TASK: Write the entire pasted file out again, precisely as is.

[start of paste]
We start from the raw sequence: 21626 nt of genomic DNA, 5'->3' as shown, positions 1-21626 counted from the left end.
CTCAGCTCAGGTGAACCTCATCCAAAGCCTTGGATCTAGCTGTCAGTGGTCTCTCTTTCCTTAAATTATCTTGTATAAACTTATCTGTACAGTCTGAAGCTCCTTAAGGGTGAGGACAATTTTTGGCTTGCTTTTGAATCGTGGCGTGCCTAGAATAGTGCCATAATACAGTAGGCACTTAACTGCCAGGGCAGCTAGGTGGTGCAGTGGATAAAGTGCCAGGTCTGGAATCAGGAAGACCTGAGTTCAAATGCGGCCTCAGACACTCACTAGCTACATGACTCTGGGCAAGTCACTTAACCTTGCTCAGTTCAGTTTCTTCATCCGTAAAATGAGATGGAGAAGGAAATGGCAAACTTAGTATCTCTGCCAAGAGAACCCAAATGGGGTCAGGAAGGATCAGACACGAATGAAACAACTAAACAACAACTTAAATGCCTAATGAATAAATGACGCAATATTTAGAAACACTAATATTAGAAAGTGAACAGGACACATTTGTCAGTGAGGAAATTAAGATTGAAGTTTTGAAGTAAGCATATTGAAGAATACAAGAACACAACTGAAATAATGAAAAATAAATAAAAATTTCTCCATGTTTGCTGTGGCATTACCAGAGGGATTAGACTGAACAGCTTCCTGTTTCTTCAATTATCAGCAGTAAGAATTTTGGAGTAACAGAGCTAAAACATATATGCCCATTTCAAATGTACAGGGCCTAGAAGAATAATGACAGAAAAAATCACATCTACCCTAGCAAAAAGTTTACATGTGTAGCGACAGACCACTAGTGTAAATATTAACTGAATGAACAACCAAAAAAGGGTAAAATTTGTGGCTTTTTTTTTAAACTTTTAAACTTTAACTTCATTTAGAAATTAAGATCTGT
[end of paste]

We start from the raw sequence: 21626 nt of genomic DNA, 5'->3' as shown, positions 1-21626 counted from the left end.
CTCAGCTCAGGTGAACCTCATCCAAAGCCTTGGATCTAGCTGTCAGTGGTCTCTCTTTCCTTAAATTATCTTGTATAAACTTATCTGTACAGTCTGAAGCTCCTTAAGGGTGAGGACAATTTTTGGCTTGCTTTTGAATCGTGGCGTGCCTAGAATAGTGCCATAATACAGTAGGCACTTAACTGCCAGGGCAGCTAGGTGGTGCAGTGGATAAAGTGCCAGGTCTGGAATCAGGAAGACCTGAGTTCAAATGCGGCCTCAGACACTCACTAGCTACATGACTCTGGGCAAGTCACTTAACCTTGCTCAGTTCAGTTTCTTCATCCGTAAAATGAGATGGAGAAGGAAATGGCAAACTTAGTATCTCTGCCAAGAGAACCCAAATGGGGTCAGGAAGGATCAGACACGAATGAAACAACTAAACAACAACTTAAATGCCTAATGAATAAATGACGCAATATTTAGAAACACTAATATTAGAAAGTGAACAGGACACATTTGTCAGTGAGGAAATTAAGATTGAAGTTTTGAAGTAAGCATATTGAAGAATACAAGAACACAACTGAAATAATGAAAAATAAATAAAAATTTCTCCATGTTTGCTGTGGCATTACCAGAGGGATTAGACTGAACAGCTTCCTGTTTCTTCAATTATCAGCAGTAAGAATTTTGGAGTAACAGAGCTAAAACATATATGCCCATTTCAAATGTACAGGGCCTAGAAGAATAATGACAGAAAAAATCACATCTACCCTAGCAAAAAGTTTACATGTGTAGCGACAGACCACTAGTGTAAATATTAACTGAATGAACAACCAAAAAAGGGTAAAATTTGTGGCTTTTTTTTTAAACTTTTAAACTTTAACTTCATTTAGAAATTAAGATCTGT